Avalanche Canada says backcountry enthusiasts should settle for lower-consequence terrain as temperatures continue to hover around the freezing mark.
The Northern Rockies region, which includes Prince George is under a moderate rating, which means heightened avalanche conditions are possible on specific terrain features.
Forecaster, Tyson Rettie spoke with Vista Radio.
“If I have a slope above me that is 35-plus degrees I would be hesitant to be in that piece of terrain as there is the possibility of triggering slopes above you with a snowpack like this. I would also be very leary of terrain traps under a slope that I am on.”
Rettie added anyone planning outdoor recreation activities needs to be cautious as people skiing or snowmobiling in areas that have higher terrain can get fooled.
“If we have southerly winds you will more likely have wind slabs on the north-facing slopes and maybe some cross-loading on the west and east-facing slopes. So, the avalanche problem – human-triggered avalanches may be more likely in that scenario.”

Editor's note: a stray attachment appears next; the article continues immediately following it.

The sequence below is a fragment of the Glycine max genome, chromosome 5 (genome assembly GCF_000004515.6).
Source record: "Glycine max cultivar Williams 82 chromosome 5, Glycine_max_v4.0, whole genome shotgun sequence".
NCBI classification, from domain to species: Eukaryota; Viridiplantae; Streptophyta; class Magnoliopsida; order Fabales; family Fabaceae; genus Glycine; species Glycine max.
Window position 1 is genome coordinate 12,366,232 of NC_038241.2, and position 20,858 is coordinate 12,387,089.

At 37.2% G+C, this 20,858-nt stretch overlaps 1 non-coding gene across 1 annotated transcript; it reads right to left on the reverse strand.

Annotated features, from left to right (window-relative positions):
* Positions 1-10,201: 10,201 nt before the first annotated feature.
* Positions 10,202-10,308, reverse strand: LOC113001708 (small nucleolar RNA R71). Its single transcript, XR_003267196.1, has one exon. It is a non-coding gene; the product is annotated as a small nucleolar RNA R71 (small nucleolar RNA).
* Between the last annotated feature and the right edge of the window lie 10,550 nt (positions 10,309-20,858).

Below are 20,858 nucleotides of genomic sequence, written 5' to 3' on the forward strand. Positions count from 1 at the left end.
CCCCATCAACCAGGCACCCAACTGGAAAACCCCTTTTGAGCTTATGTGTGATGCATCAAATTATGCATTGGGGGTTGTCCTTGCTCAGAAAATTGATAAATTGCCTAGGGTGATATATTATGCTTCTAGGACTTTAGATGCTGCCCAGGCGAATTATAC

“They might be looking at something thinking it’s reasonable to ride based on what they have read in the forecast. The next thing they need to think about is what if they are wrong and what are the consequences if that is a slope that could avalanche. In this case, look for lower-consequence terrain.”
He adds much of the season has been colder than average with less snowfall.
Rettie stated many professionals are comparing this year’s weak snowpack to what we saw in 2003, which was one of the deadliest years for avalanche accidents in BC.
On Monday, a Nelson police officer died and another was seriously injured due to an avalanche near Groat Range Provincial Park in Kaslo.
Avalanche Canada says a very unstable snowpack has increased the risk of slides across much of the province and instability may continue for the rest of the winter.
To see the latest conditions, click here.